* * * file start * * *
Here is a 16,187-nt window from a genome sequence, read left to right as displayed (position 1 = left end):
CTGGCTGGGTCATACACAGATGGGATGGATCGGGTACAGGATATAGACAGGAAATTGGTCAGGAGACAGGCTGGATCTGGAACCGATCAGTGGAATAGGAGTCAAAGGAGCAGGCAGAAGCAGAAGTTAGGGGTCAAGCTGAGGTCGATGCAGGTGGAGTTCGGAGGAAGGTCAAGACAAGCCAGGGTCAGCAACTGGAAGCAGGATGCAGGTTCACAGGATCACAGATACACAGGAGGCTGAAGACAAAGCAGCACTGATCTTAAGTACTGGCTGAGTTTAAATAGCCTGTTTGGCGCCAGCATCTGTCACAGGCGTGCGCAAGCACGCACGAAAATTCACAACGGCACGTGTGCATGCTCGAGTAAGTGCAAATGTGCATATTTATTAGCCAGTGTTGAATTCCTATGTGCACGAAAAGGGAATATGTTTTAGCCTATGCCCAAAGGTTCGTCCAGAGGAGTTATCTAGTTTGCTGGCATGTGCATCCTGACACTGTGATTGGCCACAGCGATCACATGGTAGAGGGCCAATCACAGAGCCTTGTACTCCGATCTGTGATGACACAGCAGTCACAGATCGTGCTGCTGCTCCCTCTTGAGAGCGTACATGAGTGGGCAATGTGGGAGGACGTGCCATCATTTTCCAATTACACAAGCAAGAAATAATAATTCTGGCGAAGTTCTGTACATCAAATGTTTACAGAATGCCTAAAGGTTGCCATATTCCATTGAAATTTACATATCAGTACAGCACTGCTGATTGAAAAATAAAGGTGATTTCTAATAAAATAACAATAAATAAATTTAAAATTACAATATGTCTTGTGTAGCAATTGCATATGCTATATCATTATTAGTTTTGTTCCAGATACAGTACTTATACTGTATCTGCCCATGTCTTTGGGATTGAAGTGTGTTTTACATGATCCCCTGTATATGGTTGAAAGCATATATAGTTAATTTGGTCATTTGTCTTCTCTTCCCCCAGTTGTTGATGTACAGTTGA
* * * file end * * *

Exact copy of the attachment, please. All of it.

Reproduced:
Here is a 16,187-nt window from a genome sequence, read left to right as displayed (position 1 = left end):
CTGGCTGGGTCATACACAGATGGGATGGATCGGGTACAGGATATAGACAGGAAATTGGTCAGGAGACAGGCTGGATCTGGAACCGATCAGTGGAATAGGAGTCAAAGGAGCAGGCAGAAGCAGAAGTTAGGGGTCAAGCTGAGGTCGATGCAGGTGGAGTTCGGAGGAAGGTCAAGACAAGCCAGGGTCAGCAACTGGAAGCAGGATGCAGGTTCACAGGATCACAGATACACAGGAGGCTGAAGACAAAGCAGCACTGATCTTAAGTACTGGCTGAGTTTAAATAGCCTGTTTGGCGCCAGCATCTGTCACAGGCGTGCGCAAGCACGCACGAAAATTCACAACGGCACGTGTGCATGCTCGAGTAAGTGCAAATGTGCATATTTATTAGCCAGTGTTGAATTCCTATGTGCACGAAAAGGGAATATGTTTTAGCCTATGCCCAAAGGTTCGTCCAGAGGAGTTATCTAGTTTGCTGGCATGTGCATCCTGACACTGTGATTGGCCACAGCGATCACATGGTAGAGGGCCAATCACAGAGCCTTGTACTCCGATCTGTGATGACACAGCAGTCACAGATCGTGCTGCTGCTCCCTCTTGAGAGCGTACATGAGTGGGCAATGTGGGAGGACGTGCCATCATTTTCCAATTACACAAGCAAGAAATAATAATTCTGGCGAAGTTCTGTACATCAAATGTTTACAGAATGCCTAAAGGTTGCCATATTCCATTGAAATTTACATATCAGTACAGCACTGCTGATTGAAAAATAAAGGTGATTTCTAATAAAATAACAATAAATAAATTTAAAATTACAATATGTCTTGTGTAGCAATTGCATATGCTATATCATTATTAGTTTTGTTCCAGATACAGTACTTATACTGTATCTGCCCATGTCTTTGGGATTGAAGTGTGTTTTACATGATCCCCTGTATATGGTTGAAAGCATATATAGTTAATTTGGTCATTTGTCTTCTCTTCCCCCAGTTGTTGATGTACAGTTGA